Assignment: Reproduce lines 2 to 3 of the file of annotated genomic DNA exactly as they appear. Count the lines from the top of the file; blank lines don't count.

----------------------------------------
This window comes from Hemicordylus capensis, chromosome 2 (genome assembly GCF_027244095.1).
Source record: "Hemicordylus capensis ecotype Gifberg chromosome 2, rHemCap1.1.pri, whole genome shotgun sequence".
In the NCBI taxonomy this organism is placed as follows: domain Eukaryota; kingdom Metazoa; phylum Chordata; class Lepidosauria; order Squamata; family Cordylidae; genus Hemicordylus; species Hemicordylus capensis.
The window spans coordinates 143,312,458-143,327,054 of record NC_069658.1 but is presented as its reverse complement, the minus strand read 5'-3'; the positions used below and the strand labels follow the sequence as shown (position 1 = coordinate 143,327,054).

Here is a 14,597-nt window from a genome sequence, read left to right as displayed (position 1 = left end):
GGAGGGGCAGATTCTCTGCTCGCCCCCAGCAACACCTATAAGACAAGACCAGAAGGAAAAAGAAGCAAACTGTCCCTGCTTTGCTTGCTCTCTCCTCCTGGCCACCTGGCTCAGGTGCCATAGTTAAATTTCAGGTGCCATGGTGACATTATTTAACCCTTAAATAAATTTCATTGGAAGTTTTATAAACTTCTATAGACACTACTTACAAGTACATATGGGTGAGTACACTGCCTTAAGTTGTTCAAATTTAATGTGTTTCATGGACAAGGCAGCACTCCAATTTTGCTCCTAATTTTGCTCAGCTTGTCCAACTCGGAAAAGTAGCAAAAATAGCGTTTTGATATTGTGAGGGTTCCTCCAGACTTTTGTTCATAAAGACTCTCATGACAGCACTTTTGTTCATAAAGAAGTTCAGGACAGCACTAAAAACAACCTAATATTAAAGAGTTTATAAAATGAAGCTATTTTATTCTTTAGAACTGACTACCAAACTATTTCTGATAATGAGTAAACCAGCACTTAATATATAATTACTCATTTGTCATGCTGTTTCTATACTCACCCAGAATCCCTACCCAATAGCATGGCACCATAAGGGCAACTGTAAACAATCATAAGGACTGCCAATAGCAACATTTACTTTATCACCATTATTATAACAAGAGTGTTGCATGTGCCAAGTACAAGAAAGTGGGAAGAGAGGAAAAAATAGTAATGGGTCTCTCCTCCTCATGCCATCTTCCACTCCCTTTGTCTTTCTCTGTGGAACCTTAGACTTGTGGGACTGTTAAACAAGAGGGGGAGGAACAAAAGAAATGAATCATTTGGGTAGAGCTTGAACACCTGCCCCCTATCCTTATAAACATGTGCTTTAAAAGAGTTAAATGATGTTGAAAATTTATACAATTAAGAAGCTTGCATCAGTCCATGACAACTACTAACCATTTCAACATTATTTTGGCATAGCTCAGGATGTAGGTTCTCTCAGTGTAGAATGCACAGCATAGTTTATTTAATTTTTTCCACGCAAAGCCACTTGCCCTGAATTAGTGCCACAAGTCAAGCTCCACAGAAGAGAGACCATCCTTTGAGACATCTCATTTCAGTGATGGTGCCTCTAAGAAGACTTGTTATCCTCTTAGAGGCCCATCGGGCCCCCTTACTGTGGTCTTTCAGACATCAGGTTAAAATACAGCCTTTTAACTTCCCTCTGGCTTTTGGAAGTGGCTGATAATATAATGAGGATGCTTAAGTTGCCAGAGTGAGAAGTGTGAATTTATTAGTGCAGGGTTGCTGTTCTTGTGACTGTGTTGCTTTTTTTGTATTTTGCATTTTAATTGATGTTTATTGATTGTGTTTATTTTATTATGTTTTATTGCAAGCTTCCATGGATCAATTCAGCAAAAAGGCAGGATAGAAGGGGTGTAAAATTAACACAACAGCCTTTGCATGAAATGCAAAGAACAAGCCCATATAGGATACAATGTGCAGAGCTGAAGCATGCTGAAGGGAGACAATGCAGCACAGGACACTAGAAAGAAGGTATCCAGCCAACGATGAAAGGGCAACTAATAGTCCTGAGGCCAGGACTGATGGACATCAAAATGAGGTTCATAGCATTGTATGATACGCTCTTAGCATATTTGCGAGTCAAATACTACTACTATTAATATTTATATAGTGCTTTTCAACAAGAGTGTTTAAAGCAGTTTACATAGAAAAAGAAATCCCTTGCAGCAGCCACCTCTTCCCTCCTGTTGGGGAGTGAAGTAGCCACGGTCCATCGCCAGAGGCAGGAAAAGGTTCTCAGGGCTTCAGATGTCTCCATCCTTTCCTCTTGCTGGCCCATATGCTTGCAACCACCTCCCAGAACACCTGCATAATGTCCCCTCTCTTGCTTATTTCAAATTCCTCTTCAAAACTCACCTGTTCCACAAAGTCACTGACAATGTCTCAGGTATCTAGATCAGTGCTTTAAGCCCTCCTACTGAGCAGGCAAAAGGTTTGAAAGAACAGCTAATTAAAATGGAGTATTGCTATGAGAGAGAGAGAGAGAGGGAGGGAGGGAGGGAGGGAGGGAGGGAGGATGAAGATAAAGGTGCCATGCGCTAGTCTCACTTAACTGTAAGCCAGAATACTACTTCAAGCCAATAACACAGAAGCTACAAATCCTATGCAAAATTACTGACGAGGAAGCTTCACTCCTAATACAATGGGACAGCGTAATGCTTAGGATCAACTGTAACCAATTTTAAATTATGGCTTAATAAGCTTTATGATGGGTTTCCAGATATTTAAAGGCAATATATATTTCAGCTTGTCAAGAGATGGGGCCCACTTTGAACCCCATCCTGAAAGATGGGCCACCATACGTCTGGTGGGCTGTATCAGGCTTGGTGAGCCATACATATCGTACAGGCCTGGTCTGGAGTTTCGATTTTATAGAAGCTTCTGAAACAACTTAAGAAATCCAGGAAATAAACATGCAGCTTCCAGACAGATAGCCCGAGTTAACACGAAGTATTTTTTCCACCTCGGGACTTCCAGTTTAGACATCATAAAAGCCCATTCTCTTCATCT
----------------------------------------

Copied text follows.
Source record: "Hemicordylus capensis ecotype Gifberg chromosome 2, rHemCap1.1.pri, whole genome shotgun sequence".
In the NCBI taxonomy this organism is placed as follows: domain Eukaryota; kingdom Metazoa; phylum Chordata; class Lepidosauria; order Squamata; family Cordylidae; genus Hemicordylus; species Hemicordylus capensis.